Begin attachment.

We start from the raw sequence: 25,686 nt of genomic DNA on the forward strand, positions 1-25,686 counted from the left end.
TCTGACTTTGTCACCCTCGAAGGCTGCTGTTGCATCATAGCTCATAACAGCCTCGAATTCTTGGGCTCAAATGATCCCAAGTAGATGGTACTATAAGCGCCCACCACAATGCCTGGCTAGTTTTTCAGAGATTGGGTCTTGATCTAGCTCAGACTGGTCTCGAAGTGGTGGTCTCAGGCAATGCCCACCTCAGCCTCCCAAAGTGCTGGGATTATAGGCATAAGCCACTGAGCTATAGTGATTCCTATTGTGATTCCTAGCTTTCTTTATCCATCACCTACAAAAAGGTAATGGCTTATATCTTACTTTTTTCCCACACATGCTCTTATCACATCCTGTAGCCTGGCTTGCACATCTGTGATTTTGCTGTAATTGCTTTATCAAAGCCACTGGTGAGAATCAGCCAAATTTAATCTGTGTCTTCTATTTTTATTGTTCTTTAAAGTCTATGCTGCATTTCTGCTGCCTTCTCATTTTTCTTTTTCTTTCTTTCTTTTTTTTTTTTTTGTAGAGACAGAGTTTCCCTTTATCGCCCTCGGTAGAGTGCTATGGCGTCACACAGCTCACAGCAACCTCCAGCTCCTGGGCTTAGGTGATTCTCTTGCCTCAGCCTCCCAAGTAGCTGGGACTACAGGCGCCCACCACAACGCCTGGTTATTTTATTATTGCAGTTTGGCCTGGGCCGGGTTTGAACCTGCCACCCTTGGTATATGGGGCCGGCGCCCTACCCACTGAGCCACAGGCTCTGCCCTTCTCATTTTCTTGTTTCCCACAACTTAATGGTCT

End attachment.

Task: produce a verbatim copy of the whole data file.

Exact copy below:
We start from the raw sequence: 25,686 nt of genomic DNA on the forward strand, positions 1-25,686 counted from the left end.
TCTGACTTTGTCACCCTCGAAGGCTGCTGTTGCATCATAGCTCATAACAGCCTCGAATTCTTGGGCTCAAATGATCCCAAGTAGATGGTACTATAAGCGCCCACCACAATGCCTGGCTAGTTTTTCAGAGATTGGGTCTTGATCTAGCTCAGACTGGTCTCGAAGTGGTGGTCTCAGGCAATGCCCACCTCAGCCTCCCAAAGTGCTGGGATTATAGGCATAAGCCACTGAGCTATAGTGATTCCTATTGTGATTCCTAGCTTTCTTTATCCATCACCTACAAAAAGGTAATGGCTTATATCTTACTTTTTTCCCACACATGCTCTTATCACATCCTGTAGCCTGGCTTGCACATCTGTGATTTTGCTGTAATTGCTTTATCAAAGCCACTGGTGAGAATCAGCCAAATTTAATCTGTGTCTTCTATTTTTATTGTTCTTTAAAGTCTATGCTGCATTTCTGCTGCCTTCTCATTTTTCTTTTTCTTTCTTTCTTTTTTTTTTTTTTGTAGAGACAGAGTTTCCCTTTATCGCCCTCGGTAGAGTGCTATGGCGTCACACAGCTCACAGCAACCTCCAGCTCCTGGGCTTAGGTGATTCTCTTGCCTCAGCCTCCCAAGTAGCTGGGACTACAGGCGCCCACCACAACGCCTGGTTATTTTATTATTGCAGTTTGGCCTGGGCCGGGTTTGAACCTGCCACCCTTGGTATATGGGGCCGGCGCCCTACCCACTGAGCCACAGGCTCTGCCCTTCTCATTTTCTTGTTTCCCACAACTTAATGGTCT